‘The Hollow Middle’ Captures An Educator in the Midst of an Existential Crisis [REVIEW]

Man looking to sea

An educator ponders his existence in John Popielaski’s debut novel, The Hollow Middle. (Photo by doublecompile, Flickr)

An educator in the midst of a midlife crisis suddenly receives an unexpected windfall of cash and the opportunity to make some major changes in his life. But as he ponders his existence to date, will he find his way toward self actualization or will he get mired down in the ambiguity of what could have been? Find out in John Popielaski’s The Hollow Middle

John Popielaski's THE HOLLOW MIDDLE

Unsolicted Press

Albert Lesiak isn’t one to make big decisions. Rather, he kind of goes with the flow, which is how he wound up teaching English at a Catholic school. In fact, “I like to read,” was his deciding factor for choosing a career path. It’s not that he despises what he does, he just seems rather ambivalent about the whole thing.

But then, even his marriage appears to be a matter of compromise. Mary isn’t identified as the love of his life, but as “a woman he could live with.” Yes, the bar hasn’t been set very high when it comes to making life choices.

Even so, when Albert receives a lump sum of cash from the government, he begins to contemplate using that money to move off grid to a piece of land he owns in Maine. Actually, this doesn’t come as too much of a surprise since Albert really doesn’t strike readers as a person who thrives off spending time with people.

What is surprising, however, is his wife Mary’s contribution toward this new chapter in their lives. She’s been scouring websites in recent months, looking at children, and now she has her heart set on twin boys who are both autistic. More than anything, she wants to take them in and make them a part of their lives. To sell Albert on the idea, she convinces him that they could use the state appropriated stipend they’d receive for taking the boys in to fund his new life in Maine. But, as he does with everything else, he must mull her proposal over. After all, he’s never been a father before, and he’s not exactly certain he’s patriarch material. And that is how The Hollow Middle unfolds, slowly like a huge flower, petal by petal… or in this case, topic by topic.

Popielaski’s debut novel is not fast-moving. Words like methodical, languid, and thoughtful are better adjectives, as the pacing is deliberate and meandering, and in many ways the trajectory of this book reminds me of a Faulkner novel which oftentimes has an arc so vast that it is difficult to see where it is going. And yet, that doesn’t seem to bother the author, because like the poet that he is, he appears to enjoy dissecting every item in Albert’s path, and thus the protagonist is lost in the labyrinthine circuits of his own mind. This isn’t to say that this makes for a bad work of fiction, especially since the novel is designed to work just this way. But it is one that must be read slowly, mulled over, and pondered at the only rate Albert may allow.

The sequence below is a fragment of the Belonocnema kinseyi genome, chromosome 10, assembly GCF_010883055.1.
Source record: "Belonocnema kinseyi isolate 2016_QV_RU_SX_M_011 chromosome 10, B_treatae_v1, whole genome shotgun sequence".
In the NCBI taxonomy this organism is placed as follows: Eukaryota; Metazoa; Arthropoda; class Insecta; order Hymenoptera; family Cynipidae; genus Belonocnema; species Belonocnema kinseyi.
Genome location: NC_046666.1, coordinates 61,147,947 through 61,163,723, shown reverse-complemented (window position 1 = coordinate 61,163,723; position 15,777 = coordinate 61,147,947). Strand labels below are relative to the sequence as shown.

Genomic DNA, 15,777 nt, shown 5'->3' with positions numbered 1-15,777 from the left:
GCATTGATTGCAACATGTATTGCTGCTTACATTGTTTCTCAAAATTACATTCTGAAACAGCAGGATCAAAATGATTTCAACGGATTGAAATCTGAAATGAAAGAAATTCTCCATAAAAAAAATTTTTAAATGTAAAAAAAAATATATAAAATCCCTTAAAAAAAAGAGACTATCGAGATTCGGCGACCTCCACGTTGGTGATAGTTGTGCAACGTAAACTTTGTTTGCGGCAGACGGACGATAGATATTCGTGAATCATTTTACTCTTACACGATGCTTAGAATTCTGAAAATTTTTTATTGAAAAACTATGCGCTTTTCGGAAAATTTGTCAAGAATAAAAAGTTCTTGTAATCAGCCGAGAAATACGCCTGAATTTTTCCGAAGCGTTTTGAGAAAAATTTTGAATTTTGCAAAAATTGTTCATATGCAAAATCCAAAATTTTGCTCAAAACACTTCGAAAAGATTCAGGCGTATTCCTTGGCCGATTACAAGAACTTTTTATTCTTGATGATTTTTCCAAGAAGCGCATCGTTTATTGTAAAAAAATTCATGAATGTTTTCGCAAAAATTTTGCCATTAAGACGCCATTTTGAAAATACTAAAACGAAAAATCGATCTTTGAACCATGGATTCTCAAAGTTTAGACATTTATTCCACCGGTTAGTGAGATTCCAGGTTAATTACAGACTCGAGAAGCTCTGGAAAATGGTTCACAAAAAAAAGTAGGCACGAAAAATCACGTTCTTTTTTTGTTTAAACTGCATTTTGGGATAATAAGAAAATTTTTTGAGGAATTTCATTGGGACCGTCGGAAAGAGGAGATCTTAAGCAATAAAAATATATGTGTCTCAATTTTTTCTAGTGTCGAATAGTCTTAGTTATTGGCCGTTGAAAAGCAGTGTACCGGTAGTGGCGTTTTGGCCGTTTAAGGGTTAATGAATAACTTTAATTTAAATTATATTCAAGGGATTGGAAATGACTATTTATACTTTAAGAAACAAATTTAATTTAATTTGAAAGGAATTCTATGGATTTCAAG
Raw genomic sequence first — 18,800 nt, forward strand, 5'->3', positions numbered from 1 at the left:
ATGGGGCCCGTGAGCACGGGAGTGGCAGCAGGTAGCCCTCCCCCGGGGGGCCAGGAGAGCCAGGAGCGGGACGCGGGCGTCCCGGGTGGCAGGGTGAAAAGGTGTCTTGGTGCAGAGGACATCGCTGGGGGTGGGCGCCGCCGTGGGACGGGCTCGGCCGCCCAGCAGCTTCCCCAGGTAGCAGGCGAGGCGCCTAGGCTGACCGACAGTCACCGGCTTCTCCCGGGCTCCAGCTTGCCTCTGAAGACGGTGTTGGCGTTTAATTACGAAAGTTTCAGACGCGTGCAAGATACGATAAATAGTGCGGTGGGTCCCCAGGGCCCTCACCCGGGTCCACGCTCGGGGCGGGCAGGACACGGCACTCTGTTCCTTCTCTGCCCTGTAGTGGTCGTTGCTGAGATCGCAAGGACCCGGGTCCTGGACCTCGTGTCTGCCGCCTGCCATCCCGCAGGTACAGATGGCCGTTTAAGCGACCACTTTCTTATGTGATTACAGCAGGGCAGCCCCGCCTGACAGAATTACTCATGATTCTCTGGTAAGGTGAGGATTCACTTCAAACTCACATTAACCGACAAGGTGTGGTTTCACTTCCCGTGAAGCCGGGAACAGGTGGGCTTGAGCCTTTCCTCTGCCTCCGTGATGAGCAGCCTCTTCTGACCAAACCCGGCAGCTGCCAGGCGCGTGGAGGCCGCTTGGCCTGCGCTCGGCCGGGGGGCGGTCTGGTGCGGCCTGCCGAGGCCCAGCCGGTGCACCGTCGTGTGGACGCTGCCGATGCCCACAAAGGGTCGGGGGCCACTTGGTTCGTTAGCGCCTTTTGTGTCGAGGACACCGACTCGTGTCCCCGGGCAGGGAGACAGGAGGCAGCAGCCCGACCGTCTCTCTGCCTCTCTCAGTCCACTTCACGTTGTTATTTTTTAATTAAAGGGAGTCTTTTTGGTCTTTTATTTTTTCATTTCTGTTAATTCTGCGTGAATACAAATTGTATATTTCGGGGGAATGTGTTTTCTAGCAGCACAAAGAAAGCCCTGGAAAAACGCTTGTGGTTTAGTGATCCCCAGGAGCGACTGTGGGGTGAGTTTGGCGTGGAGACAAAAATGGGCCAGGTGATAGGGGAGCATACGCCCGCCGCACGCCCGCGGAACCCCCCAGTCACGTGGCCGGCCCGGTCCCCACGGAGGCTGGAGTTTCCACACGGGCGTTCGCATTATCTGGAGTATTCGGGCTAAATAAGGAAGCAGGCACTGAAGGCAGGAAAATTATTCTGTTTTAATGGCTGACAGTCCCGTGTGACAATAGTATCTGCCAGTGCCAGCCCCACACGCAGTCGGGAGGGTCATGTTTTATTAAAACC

If you are looking for a fast-paced novel that hurtles forward at breakneck speed, keep searching. Try the latest bestseller by Baldacci or Preston and Child. But if you enjoy literary works reminiscent of tales by the likes of Upton Sinclair or Brock Clarke, The Hollow Middle is just what the doctor ordered.  Thought provoking, meditative and ambling, it is a novel that goes nowhere quickly, and yet revels in its intelligence with smug superiority as it examines one man’s existential crisis.

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John Popielaski

John Popielaski


John Popielaski is the author of several poetry collections, including Isn’t It Romantic?, which won the Robert Phillips Chapbook Award from Texas Review Press. His poems have also appeared in such journals as The Hollins CriticNew SouthPost Road, and Redivider. The Hollow Middle is his first novel.

Born in Port Jefferson Station, New York, one year after the beginning of the Summer of Love, Popielaski attended SUNY-Stony Brook and American University. He has worked as a mover, lackey to a well-heeled tropical biologist, tent erector, lobsterman, and teacher.

John currently teaches English at Xavier High School, an all-boys’ college preparatory school in Middletown, Connecticut. Visit his home on the Web at JohnPopielaski.com and follow him on Facebook.

By John Popielaski
381 pp. Unsolicited Press. $18.

TLC Book Tours Tour HostPurchase The Hollow Middle at one of these fine online retailers: Amazon, Barnes & Noble, Books-A-Million, IndieBound, Powell’s and Unsolicited Press.

The Hollow Middle is brought to you in association with TLC Book Tours.

About Jathan Fink
Jathan is a journalist, philanthropist, and entrepreneur. He is also a travel junkie, foodie and jazz aficionado. A California native, he resides in Texas.

2 Responses to ‘The Hollow Middle’ Captures An Educator in the Midst of an Existential Crisis [REVIEW]

  1. Thanks for being a part of the tour!

  2. Pingback: John Popielaski, author of The Hollow Middle, on tour January 2019 | TLC Book Tours

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